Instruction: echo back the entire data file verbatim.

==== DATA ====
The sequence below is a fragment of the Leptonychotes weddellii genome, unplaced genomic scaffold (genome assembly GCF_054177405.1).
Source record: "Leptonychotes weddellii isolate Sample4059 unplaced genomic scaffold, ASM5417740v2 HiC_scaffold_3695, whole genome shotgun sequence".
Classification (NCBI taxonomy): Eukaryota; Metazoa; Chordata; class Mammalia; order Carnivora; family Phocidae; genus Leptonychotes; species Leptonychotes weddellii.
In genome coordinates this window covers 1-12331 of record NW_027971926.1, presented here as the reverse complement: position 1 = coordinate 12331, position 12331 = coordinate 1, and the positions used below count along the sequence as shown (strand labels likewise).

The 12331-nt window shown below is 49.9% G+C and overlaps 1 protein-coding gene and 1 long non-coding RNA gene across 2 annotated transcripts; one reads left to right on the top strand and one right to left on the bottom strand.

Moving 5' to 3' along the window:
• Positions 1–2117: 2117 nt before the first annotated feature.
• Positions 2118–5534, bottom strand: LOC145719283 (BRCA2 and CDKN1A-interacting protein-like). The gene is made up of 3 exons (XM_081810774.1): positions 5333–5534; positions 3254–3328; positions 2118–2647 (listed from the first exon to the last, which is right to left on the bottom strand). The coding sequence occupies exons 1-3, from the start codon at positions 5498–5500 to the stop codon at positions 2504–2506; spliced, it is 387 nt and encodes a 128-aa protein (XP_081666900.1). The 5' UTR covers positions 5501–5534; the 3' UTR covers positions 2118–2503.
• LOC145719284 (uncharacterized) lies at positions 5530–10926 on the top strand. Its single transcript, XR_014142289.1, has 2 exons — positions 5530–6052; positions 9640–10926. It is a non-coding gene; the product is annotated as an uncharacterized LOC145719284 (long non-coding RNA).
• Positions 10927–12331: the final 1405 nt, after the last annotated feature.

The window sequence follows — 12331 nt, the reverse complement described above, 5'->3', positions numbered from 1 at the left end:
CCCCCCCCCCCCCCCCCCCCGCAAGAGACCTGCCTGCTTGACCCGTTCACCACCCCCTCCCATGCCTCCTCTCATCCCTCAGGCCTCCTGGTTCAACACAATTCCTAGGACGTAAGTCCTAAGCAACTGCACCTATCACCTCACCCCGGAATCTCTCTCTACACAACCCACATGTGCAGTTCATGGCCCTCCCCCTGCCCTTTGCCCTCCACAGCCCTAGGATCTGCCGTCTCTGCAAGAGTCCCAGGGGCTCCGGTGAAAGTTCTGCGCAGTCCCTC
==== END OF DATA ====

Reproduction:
The sequence below is a fragment of the Leptonychotes weddellii genome, unplaced genomic scaffold (genome assembly GCF_054177405.1).
Source record: "Leptonychotes weddellii isolate Sample4059 unplaced genomic scaffold, ASM5417740v2 HiC_scaffold_3695, whole genome shotgun sequence".
Classification (NCBI taxonomy): Eukaryota; Metazoa; Chordata; class Mammalia; order Carnivora; family Phocidae; genus Leptonychotes; species Leptonychotes weddellii.
In genome coordinates this window covers 1-12331 of record NW_027971926.1, presented here as the reverse complement: position 1 = coordinate 12331, position 12331 = coordinate 1, and the positions used below count along the sequence as shown (strand labels likewise).

The 12331-nt window shown below is 49.9% G+C and overlaps 1 protein-coding gene and 1 long non-coding RNA gene across 2 annotated transcripts; one reads left to right on the top strand and one right to left on the bottom strand.

Moving 5' to 3' along the window:
• Positions 1–2117: 2117 nt before the first annotated feature.
• Positions 2118–5534, bottom strand: LOC145719283 (BRCA2 and CDKN1A-interacting protein-like). The gene is made up of 3 exons (XM_081810774.1): positions 5333–5534; positions 3254–3328; positions 2118–2647 (listed from the first exon to the last, which is right to left on the bottom strand). The coding sequence occupies exons 1-3, from the start codon at positions 5498–5500 to the stop codon at positions 2504–2506; spliced, it is 387 nt and encodes a 128-aa protein (XP_081666900.1). The 5' UTR covers positions 5501–5534; the 3' UTR covers positions 2118–2503.
• LOC145719284 (uncharacterized) lies at positions 5530–10926 on the top strand. Its single transcript, XR_014142289.1, has 2 exons — positions 5530–6052; positions 9640–10926. It is a non-coding gene; the product is annotated as an uncharacterized LOC145719284 (long non-coding RNA).
• Positions 10927–12331: the final 1405 nt, after the last annotated feature.

The window sequence follows — 12331 nt, the reverse complement described above, 5'->3', positions numbered from 1 at the left end:
CCCCCCCCCCCCCCCCCCCCGCAAGAGACCTGCCTGCTTGACCCGTTCACCACCCCCTCCCATGCCTCCTCTCATCCCTCAGGCCTCCTGGTTCAACACAATTCCTAGGACGTAAGTCCTAAGCAACTGCACCTATCACCTCACCCCGGAATCTCTCTCTACACAACCCACATGTGCAGTTCATGGCCCTCCCCCTGCCCTTTGCCCTCCACAGCCCTAGGATCTGCCGTCTCTGCAAGAGTCCCAGGGGCTCCGGTGAAAGTTCTGCGCAGTCCCTC